The fashion model’s death wasn’t foretold—at least not from his portfolio photographs showing a handsome young man of Somali descent wearing a patterned fedora jauntily tipped forward. In other pictures he is shown wearing a multi-colored scarf and green cargo pants and there are photographs of him posing on an Australian beach—all a far cry from the horrors of the conflict in Syria and Iraq, from the beheadings and suicide bombings and the slaughter.
On Wednesday night the family of model-turned-jihadist Sharky Jama confirmed that the young Melbourne man, who friends say had so much potential and so much to live for, had been killed in Syria while fighting alongside militants of the so-called Islamic State.
More than 90 Australians are estimated to have joined the terror group, but of all of the jihadist recruits from Down Under, it is Sharky Jama’s enlistment—and his death—that is provoking the most soul-searching, bewilderment and anger.
The parents of the 25-year-old, who left for the Mideast last August along with another Somali-Australian, a business student, were informed of their son’s death via a text message and phone call earlier this week. Speaking to a local radio station last night, the father of the model-turned-jihadist, Dada Jama, said he only believed the news when he tried to call his son's phone and it went straight to voicemail. He plans now to talk with local Somali community leaders to warn against the radicalization of their youngsters.
More than a hundred Australians merely suspected of wanting to join the Islamic State or other jihadist groups in the Mideast have had their passports canceled by the government.
Australia’s Department of Foreign Affairs says it can’t confirm Sharky’s death because it has limited capacity to do so. “Due to the extremely dangerous security situation, consular assistance is no longer available within Syria,” the ministry said in a statement. But the country’s prime minister, Tony Abbott, lashed out in a news conference Thursday describing the Islamic State as “just about death” and not religion.
“My very simple message to anyone considering joining these groups is: Don’t,” Abbott said. “They are death cults. They are not about religion, they are just about death, and it is just as likely to be your death as anyone else’s. If you go overseas for this kind of purpose, you are a danger to others, you are a danger to yourself,” he said. “Don’t do it.”
Members of Melbourne’s Somali community say they are shocked by the reports of Sharky’s death. Hussein Haraco, a community leader and longtime friend of the Jama family, told local reporters that no one knew why Sharky had decided to join the self-styled Islamic State, widely known as ISIS. He is understood to have first gone to the Iraqi city of Fallujah and then moved on to the ISIS Syrian stronghold of Raqqa.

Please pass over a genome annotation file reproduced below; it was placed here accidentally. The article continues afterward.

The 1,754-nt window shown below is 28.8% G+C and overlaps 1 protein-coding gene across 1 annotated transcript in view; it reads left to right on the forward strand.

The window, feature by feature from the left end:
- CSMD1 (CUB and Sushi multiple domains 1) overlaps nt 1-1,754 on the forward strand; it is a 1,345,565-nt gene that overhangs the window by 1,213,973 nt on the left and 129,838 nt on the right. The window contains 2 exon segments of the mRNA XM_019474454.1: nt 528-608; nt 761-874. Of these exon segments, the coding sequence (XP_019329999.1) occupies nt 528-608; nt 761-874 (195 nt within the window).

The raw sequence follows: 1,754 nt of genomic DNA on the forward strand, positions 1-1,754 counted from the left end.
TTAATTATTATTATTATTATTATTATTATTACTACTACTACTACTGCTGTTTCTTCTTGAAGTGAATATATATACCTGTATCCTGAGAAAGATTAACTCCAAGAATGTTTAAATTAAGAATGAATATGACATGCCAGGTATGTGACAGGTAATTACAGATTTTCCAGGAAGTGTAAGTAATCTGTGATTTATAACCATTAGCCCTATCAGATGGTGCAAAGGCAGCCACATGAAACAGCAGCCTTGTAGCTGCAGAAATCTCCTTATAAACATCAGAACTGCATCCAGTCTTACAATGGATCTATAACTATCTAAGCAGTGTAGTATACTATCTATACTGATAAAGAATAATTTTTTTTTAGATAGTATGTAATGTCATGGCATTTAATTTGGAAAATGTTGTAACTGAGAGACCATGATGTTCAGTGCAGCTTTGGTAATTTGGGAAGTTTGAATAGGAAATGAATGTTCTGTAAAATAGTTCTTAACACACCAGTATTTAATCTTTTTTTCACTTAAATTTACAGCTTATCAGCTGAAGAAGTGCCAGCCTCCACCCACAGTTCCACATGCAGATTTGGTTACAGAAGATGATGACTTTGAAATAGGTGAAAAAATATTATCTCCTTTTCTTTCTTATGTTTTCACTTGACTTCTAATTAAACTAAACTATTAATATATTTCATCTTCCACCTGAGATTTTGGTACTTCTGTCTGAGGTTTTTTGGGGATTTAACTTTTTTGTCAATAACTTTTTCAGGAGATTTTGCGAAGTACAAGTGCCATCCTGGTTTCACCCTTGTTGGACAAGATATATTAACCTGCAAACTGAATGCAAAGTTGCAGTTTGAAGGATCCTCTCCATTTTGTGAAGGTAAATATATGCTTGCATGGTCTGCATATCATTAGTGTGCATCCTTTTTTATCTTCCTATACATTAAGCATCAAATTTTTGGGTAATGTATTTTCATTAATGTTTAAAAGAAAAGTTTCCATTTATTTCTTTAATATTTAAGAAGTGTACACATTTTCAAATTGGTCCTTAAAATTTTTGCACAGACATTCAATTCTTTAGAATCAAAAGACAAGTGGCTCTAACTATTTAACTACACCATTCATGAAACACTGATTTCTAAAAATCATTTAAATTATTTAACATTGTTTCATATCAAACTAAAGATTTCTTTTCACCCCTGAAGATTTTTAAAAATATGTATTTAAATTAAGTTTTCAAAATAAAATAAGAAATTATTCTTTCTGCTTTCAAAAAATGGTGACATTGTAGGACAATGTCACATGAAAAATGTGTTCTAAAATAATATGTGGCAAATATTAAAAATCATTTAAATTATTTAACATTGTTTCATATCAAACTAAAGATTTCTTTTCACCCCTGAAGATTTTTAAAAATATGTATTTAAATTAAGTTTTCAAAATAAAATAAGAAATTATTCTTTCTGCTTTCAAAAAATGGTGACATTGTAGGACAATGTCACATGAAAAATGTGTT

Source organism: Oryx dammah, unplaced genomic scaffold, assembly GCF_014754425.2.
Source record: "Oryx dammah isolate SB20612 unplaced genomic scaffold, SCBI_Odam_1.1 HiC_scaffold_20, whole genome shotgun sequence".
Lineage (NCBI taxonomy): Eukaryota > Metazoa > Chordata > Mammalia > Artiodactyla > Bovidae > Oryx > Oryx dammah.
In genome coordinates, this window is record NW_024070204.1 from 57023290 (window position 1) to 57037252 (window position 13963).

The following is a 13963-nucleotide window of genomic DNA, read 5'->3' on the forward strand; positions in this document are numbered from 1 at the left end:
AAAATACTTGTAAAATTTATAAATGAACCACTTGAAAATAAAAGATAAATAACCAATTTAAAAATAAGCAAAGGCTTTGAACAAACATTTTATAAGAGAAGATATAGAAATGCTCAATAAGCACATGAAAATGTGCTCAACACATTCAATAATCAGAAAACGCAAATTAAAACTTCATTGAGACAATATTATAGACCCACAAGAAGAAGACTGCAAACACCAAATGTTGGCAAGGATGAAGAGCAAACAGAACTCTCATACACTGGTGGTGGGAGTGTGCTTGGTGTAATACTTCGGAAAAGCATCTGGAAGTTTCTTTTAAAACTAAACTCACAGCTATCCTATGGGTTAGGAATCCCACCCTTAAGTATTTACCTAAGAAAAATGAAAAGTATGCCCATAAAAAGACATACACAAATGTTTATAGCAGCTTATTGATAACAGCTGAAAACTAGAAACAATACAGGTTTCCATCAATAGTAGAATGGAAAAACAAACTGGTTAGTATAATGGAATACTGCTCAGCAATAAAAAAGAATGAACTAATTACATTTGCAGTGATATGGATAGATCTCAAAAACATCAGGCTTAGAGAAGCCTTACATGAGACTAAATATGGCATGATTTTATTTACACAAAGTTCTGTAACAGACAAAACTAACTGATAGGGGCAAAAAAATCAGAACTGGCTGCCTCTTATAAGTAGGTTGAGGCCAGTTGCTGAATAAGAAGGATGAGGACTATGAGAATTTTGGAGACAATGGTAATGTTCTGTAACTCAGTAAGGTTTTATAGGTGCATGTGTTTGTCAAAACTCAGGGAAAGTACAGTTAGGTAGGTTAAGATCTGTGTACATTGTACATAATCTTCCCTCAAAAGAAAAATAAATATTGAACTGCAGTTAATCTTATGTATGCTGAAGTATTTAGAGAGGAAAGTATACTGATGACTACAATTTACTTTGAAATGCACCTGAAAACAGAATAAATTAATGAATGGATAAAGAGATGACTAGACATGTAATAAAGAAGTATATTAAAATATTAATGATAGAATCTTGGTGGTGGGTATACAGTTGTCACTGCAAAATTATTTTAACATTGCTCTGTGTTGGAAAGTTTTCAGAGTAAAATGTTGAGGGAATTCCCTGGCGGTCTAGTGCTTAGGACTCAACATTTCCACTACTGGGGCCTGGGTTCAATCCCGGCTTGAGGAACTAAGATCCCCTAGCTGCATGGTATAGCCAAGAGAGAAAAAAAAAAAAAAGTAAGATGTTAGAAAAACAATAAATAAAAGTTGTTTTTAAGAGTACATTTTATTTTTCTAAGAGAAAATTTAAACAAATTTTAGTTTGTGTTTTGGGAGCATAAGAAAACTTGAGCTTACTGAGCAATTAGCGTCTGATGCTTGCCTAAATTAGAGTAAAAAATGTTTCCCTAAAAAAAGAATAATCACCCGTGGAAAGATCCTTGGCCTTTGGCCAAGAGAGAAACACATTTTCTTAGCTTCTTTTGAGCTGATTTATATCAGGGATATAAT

“They haven’t got any idea what is the reason,” Haraco said. “He was just a young man playing soccer…and suddenly something happened and he went to Syria. [It’s] really shocking for the whole community and we are really confused. They’re very shocked and very disappointed.”
The confusion is shared by other parents of Western jihadist recruits as they try to piece together the reasons for their kids’ recruitment. The themes of disaffection and alienation often run in the life stories of the recruits to the would be caliphate—there are as many as 6,000 foreign fighters from Western countries in Syria and Iraq. But there are also a lot of dissimilarities in their histories. The recruits from Britain and Australia have often been achievers, educated, sometimes at university, and either in work or with good prospects for work.
French and Belgian recruits seem more often to come from the wrong side of the tracks with poorer and less educated backgrounds and dim work prospects. Petty crime is often a feature of their pre-jihadist histories.
While Sharky Jama’s photographs didn’t foretell his death, once he had decided to join ISIS, the chances were high he would die. ISIS works hard to recruit such gullible young men, then treats them as expendable. Sharky is the 21st Australian jihadist recruit to have been killed out of the 90 or so who have gone so far. Melbourne teenager Jake Bilardi, who joined the Islamic State last August, is believed to have died in a suicide bombing in the Iraqi city of Ramadi last month.
The former model’s cousins posted tributes on Facebook yesterday: “To my beautiful cousin, the lessons learnt in your presence where priceless in any capacity the childhood memories we shared invaluable you’ll be greatly missed for you where great in every shade of light,” one said.
Somali-Australians are now calling on their government to beef up its scrutiny of young men and women flying out of Australia.